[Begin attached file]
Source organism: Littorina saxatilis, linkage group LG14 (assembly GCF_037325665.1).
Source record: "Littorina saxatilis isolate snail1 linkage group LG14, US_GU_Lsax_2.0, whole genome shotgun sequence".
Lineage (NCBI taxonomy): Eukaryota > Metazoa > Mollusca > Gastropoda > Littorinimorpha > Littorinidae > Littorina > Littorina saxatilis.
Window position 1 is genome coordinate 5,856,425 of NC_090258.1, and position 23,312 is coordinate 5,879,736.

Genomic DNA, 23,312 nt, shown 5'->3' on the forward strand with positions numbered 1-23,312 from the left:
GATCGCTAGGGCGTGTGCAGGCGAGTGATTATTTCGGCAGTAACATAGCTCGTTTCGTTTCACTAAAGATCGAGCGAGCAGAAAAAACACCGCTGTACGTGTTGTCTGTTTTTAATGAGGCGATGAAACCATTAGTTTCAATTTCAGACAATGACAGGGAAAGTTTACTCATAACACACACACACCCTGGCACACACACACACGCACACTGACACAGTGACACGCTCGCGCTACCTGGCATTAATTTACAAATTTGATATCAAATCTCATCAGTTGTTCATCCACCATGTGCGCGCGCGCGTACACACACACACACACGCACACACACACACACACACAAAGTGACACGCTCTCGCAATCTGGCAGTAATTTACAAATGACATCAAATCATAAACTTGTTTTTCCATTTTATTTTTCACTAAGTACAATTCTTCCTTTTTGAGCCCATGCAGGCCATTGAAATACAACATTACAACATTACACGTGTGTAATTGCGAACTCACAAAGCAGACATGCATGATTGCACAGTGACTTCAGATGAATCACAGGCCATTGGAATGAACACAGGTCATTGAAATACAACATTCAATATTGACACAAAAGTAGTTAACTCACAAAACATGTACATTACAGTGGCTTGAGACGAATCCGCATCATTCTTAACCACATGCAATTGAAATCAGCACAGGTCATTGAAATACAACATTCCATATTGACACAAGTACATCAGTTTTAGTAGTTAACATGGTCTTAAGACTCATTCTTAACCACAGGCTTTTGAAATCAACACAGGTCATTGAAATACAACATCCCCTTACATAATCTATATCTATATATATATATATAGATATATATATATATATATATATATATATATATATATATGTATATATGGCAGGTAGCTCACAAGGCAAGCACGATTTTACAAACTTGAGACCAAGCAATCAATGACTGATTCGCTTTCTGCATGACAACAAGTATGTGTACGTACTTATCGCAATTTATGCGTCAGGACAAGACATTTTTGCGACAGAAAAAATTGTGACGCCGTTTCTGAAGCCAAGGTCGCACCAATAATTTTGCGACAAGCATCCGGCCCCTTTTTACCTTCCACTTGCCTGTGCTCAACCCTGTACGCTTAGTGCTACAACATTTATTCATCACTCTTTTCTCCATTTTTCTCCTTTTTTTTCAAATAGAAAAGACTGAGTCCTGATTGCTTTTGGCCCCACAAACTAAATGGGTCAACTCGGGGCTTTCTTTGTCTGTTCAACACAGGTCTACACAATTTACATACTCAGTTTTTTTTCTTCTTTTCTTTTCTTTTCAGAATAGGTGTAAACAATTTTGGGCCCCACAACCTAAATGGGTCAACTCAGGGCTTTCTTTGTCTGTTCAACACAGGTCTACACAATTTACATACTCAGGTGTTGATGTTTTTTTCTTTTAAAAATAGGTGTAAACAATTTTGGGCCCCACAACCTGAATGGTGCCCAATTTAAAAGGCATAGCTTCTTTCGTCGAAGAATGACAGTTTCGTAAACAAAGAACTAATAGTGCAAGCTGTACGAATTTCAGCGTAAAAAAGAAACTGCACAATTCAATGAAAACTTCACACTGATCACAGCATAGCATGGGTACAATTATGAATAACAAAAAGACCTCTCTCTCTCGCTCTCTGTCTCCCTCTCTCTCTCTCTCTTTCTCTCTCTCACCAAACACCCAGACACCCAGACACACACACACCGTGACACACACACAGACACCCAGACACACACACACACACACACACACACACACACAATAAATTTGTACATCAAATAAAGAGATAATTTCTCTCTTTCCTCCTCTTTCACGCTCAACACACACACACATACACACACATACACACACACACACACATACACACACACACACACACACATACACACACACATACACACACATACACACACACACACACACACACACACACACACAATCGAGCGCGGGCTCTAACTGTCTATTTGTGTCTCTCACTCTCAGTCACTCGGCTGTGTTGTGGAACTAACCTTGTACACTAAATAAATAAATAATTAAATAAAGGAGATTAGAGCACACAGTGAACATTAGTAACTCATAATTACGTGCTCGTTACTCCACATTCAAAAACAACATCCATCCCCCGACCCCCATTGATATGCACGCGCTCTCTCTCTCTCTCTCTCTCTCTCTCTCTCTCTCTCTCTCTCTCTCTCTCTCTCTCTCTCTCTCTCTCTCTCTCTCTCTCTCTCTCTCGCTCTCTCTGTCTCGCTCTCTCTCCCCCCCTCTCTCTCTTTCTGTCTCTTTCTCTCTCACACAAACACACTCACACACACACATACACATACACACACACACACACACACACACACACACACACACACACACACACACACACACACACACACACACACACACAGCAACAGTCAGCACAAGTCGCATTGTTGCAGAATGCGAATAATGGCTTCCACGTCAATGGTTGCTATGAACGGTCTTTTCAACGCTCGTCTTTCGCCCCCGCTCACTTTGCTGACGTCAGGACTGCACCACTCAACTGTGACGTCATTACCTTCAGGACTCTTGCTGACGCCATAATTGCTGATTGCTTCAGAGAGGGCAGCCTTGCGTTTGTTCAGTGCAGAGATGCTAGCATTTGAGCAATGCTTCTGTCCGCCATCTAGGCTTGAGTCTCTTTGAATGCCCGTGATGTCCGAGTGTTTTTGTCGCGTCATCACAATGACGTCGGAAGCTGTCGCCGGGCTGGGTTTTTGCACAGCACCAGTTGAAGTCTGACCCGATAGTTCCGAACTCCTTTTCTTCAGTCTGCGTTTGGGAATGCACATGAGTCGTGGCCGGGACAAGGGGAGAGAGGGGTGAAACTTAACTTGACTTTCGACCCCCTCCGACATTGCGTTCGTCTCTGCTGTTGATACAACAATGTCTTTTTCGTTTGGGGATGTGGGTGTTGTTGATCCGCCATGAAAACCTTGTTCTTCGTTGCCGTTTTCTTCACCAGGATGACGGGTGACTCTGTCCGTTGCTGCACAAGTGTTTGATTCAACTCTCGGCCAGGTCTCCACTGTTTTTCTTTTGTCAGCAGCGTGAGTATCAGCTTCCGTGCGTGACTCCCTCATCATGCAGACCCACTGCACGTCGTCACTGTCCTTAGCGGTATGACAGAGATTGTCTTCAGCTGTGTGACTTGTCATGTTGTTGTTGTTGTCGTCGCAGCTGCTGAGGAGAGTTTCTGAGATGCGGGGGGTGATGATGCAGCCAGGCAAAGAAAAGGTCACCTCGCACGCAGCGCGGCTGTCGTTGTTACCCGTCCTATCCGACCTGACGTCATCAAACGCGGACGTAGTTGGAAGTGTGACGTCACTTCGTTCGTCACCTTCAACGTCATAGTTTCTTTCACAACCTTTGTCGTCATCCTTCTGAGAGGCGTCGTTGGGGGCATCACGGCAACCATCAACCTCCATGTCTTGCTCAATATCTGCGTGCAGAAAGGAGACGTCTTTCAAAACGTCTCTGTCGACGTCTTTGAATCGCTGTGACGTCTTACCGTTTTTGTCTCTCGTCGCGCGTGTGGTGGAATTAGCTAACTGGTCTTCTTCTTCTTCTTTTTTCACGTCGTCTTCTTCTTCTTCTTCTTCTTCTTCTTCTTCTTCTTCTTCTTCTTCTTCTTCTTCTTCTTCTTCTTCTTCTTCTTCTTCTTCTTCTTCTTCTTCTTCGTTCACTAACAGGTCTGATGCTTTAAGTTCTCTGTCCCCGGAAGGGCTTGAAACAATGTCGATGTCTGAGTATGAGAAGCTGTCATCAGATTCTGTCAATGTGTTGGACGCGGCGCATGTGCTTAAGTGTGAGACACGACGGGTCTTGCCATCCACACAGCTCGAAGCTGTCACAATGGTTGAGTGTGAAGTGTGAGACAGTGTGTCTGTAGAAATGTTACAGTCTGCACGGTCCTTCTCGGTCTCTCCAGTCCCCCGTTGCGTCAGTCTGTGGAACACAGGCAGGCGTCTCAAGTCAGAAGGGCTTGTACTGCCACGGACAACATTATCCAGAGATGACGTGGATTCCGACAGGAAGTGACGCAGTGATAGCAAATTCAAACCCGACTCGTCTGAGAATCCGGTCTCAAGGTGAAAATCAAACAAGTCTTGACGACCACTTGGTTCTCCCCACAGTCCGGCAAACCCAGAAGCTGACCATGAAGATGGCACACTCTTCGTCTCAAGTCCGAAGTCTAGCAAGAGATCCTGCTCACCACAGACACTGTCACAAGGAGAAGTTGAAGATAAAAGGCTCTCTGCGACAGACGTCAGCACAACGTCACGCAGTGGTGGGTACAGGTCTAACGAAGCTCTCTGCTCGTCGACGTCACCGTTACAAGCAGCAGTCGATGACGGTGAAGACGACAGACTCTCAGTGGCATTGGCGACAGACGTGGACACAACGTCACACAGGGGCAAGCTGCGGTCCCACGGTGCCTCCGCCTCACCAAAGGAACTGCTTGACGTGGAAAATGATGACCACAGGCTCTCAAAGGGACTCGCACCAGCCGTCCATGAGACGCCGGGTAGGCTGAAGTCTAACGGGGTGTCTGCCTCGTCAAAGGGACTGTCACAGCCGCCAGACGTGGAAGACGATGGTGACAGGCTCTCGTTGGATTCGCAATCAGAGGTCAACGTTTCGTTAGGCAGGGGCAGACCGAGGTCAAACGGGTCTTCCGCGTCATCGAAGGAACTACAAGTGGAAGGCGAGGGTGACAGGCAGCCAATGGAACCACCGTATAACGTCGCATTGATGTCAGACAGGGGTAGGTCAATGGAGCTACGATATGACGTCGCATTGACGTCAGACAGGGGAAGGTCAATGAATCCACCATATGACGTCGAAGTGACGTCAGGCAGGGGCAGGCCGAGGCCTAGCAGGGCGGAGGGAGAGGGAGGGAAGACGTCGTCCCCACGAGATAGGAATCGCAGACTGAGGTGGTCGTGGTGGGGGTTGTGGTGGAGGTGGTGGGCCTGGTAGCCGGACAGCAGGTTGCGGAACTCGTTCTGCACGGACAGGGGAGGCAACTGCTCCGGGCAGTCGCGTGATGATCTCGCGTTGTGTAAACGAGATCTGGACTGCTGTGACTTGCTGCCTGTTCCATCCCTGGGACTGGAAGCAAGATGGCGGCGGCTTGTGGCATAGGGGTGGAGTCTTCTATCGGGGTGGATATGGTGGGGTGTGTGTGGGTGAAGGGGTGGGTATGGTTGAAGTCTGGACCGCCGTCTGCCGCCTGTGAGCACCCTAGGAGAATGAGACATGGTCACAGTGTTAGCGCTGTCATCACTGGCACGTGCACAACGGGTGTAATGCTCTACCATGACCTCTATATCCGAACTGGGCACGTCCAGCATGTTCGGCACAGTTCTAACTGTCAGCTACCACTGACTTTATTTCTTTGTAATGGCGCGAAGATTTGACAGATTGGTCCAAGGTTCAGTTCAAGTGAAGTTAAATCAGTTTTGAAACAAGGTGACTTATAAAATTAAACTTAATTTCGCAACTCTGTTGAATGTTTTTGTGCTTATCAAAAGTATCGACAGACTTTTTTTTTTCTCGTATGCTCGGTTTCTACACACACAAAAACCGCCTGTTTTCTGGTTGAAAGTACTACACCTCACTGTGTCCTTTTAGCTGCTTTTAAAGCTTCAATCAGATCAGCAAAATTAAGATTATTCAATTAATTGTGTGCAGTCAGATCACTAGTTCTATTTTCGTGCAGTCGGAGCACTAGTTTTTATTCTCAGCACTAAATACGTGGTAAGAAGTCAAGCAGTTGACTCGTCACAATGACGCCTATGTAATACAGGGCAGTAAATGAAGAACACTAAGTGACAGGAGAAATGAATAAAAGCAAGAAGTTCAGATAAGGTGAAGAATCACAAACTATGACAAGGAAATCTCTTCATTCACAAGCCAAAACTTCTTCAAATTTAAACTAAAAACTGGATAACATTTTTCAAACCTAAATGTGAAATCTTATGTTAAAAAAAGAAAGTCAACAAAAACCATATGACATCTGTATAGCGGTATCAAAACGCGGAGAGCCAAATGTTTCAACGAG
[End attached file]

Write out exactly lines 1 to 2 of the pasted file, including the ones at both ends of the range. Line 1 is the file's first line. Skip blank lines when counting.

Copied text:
Source organism: Littorina saxatilis, linkage group LG14 (assembly GCF_037325665.1).
Source record: "Littorina saxatilis isolate snail1 linkage group LG14, US_GU_Lsax_2.0, whole genome shotgun sequence".